Of course, push the accelerator a little harder, drop the clutch a little quicker and shift closer to the redline, and that staid and stable personality morphs into a track-ready monster. (Consider these performance specs: zero to 100 km-h in 4.8 seconds; top speed of 285 km-h (177 mph)).
The 2007 Carrera is part bumper-to-bumper commuter car, part S-curve-gobbling superstar. That really has always been the charm and essence of the 911, beginning with its now-famous debut at the 1963 Frankfurt Auto Show.
For 2007, the Carrera gets a slight makeover, with new standard features such as leather seating surfaces and tire-pressure monitoring technology. The optional navigation system has been expanded to include maps of Mexico and Puerto Rico as well as the rest of North America. There’s also a new exterior paint colour – Meteor Grey Metallic – in addition to optional 19-inch wheel designs.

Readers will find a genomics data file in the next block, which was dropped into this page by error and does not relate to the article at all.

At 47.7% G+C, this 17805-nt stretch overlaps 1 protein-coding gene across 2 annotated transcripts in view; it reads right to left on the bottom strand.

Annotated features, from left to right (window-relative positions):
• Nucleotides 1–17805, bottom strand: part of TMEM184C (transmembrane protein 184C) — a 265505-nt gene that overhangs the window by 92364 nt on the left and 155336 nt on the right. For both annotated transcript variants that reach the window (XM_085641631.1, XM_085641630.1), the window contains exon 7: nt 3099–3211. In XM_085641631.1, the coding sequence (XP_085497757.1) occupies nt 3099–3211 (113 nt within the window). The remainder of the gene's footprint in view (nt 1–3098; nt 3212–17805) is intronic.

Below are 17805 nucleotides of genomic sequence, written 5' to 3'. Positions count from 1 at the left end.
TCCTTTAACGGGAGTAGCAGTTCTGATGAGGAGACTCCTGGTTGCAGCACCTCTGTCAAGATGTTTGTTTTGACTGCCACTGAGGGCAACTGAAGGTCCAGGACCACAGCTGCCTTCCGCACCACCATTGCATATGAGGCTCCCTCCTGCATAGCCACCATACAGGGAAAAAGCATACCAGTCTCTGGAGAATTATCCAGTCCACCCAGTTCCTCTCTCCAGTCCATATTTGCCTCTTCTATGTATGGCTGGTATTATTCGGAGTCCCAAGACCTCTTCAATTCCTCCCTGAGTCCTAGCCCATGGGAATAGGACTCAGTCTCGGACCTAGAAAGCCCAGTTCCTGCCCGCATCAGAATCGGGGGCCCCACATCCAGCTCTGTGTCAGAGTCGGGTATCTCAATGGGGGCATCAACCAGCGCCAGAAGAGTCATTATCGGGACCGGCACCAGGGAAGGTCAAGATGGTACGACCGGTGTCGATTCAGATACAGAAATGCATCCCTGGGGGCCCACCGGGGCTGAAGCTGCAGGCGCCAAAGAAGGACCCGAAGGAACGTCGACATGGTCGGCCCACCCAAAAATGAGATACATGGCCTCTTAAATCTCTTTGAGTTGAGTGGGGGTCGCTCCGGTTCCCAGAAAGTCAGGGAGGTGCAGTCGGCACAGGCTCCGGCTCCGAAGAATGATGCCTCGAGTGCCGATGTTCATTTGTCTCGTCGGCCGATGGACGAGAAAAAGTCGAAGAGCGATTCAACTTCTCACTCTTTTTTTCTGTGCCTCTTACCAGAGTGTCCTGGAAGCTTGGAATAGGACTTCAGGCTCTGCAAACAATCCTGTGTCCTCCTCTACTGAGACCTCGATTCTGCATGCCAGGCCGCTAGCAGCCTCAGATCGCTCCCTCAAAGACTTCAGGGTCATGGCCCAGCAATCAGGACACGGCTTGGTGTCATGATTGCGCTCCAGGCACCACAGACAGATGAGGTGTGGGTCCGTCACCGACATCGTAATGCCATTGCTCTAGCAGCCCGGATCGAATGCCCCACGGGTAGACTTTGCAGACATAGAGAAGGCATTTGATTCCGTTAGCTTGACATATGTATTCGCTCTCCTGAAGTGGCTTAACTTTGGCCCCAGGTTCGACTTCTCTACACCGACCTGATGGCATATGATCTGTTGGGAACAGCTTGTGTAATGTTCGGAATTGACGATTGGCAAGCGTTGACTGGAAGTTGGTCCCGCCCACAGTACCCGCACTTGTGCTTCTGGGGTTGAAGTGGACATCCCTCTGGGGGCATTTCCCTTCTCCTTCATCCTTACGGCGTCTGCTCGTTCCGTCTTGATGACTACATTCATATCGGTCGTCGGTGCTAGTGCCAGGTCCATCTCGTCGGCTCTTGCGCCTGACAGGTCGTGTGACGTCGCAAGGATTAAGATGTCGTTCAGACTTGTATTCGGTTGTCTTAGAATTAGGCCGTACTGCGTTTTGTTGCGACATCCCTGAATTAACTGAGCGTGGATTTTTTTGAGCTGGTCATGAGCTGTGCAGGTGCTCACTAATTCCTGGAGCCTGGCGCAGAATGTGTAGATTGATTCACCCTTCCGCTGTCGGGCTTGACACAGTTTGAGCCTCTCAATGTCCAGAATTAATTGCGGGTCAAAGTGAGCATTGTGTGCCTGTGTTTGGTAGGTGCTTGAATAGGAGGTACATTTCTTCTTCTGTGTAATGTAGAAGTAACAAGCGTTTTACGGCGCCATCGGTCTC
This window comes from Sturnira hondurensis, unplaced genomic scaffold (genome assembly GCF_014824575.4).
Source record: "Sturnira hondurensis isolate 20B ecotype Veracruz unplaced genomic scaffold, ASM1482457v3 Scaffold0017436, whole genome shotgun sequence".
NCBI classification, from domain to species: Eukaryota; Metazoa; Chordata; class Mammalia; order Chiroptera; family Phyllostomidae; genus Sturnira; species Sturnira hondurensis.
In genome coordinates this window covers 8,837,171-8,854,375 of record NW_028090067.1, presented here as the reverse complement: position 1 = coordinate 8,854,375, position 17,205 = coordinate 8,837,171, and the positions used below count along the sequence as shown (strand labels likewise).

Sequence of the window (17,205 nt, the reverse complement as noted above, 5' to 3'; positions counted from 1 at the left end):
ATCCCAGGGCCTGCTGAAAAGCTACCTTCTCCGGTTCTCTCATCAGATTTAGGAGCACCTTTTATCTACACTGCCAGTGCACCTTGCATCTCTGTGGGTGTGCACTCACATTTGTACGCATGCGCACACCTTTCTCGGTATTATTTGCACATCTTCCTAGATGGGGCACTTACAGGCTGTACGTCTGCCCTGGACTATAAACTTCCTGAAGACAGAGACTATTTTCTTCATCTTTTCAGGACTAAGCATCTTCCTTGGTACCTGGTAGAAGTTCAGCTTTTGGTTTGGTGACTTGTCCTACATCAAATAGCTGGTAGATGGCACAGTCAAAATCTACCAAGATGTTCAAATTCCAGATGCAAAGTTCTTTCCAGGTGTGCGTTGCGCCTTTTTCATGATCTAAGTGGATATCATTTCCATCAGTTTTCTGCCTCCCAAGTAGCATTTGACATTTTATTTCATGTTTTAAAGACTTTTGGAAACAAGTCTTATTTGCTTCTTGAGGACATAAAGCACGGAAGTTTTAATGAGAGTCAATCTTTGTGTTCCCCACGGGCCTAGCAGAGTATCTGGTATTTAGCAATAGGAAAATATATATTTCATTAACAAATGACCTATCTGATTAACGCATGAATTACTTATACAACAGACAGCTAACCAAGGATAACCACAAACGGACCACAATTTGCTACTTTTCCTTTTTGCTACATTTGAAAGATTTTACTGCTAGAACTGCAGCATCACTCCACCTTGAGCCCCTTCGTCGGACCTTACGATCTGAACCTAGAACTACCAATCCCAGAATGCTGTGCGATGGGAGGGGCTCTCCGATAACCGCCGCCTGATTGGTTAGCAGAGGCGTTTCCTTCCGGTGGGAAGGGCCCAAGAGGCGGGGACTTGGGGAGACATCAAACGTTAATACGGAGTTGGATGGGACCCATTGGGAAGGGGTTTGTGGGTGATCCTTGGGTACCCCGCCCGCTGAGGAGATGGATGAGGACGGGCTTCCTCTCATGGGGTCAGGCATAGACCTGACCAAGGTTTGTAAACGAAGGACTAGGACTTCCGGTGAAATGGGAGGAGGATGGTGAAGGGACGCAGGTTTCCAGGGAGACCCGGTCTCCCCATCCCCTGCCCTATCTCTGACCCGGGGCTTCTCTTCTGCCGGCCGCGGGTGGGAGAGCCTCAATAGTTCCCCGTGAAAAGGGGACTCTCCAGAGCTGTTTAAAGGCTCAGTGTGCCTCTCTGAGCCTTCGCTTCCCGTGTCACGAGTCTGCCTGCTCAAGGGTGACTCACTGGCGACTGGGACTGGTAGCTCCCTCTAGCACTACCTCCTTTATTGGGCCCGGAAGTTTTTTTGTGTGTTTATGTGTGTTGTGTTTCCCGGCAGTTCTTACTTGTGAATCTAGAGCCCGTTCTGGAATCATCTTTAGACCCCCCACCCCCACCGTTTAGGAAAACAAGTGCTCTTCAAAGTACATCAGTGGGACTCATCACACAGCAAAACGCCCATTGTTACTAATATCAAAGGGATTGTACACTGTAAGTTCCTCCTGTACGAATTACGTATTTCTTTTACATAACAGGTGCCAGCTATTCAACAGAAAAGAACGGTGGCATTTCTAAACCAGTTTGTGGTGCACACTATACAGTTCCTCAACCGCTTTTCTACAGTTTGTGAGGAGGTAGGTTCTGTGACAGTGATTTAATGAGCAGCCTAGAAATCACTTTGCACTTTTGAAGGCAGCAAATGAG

As mentioned, the current Carrera is the sixth-generation 911 and based largely on the new 911 model launched in 2005. It’s almost one-and-a-half inches wider than its predecessor though with a slimmer waistline. Designers accomplished this by widening the track (the width of the car’s contact with the pavement) by 1.2 inches in the front and 1.3 inches in the rear. In laymen’s terms, this means even more stability and control than the previous generation, something that seems impossible given the performance and handling of the fifth-generation model. Another welcome exterior change from the 996 is the return to somewhat blunter front headlights, long a traditional design component in the 911 family. And for the first time in its four-decade existence, the Carrera runs on standard 18-inch wheels, eight inches wide in the front and 10 in the back (the Carrera S comes with meaty 19-inchers, eight inches up front and 11 in the rear).